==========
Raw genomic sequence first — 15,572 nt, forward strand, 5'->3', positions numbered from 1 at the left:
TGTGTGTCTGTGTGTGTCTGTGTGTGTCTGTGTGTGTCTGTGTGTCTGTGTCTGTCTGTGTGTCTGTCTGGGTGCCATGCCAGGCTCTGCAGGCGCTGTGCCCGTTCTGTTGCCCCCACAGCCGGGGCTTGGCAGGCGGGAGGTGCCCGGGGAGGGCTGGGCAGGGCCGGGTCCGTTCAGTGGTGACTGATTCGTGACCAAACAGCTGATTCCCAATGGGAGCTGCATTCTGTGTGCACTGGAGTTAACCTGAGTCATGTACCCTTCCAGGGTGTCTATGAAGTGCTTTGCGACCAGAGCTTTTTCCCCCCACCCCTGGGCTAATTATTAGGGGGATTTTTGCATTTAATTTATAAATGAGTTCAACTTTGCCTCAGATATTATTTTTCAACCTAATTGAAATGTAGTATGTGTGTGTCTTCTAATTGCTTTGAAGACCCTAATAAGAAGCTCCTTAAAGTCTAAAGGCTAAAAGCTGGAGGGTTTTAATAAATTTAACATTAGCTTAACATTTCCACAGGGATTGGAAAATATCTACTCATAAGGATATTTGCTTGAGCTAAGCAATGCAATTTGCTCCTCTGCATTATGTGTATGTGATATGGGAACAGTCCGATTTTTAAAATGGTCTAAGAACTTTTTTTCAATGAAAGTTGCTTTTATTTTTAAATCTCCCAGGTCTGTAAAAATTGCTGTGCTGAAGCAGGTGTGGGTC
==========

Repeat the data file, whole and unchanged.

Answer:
Raw genomic sequence first — 15,572 nt, forward strand, 5'->3', positions numbered from 1 at the left:
TGTGTGTCTGTGTGTGTCTGTGTGTGTCTGTGTGTGTCTGTGTGTCTGTGTCTGTCTGTGTGTCTGTCTGGGTGCCATGCCAGGCTCTGCAGGCGCTGTGCCCGTTCTGTTGCCCCCACAGCCGGGGCTTGGCAGGCGGGAGGTGCCCGGGGAGGGCTGGGCAGGGCCGGGTCCGTTCAGTGGTGACTGATTCGTGACCAAACAGCTGATTCCCAATGGGAGCTGCATTCTGTGTGCACTGGAGTTAACCTGAGTCATGTACCCTTCCAGGGTGTCTATGAAGTGCTTTGCGACCAGAGCTTTTTCCCCCCACCCCTGGGCTAATTATTAGGGGGATTTTTGCATTTAATTTATAAATGAGTTCAACTTTGCCTCAGATATTATTTTTCAACCTAATTGAAATGTAGTATGTGTGTGTCTTCTAATTGCTTTGAAGACCCTAATAAGAAGCTCCTTAAAGTCTAAAGGCTAAAAGCTGGAGGGTTTTAATAAATTTAACATTAGCTTAACATTTCCACAGGGATTGGAAAATATCTACTCATAAGGATATTTGCTTGAGCTAAGCAATGCAATTTGCTCCTCTGCATTATGTGTATGTGATATGGGAACAGTCCGATTTTTAAAATGGTCTAAGAACTTTTTTTCAATGAAAGTTGCTTTTATTTTTAAATCTCCCAGGTCTGTAAAAATTGCTGTGCTGAAGCAGGTGTGGGTC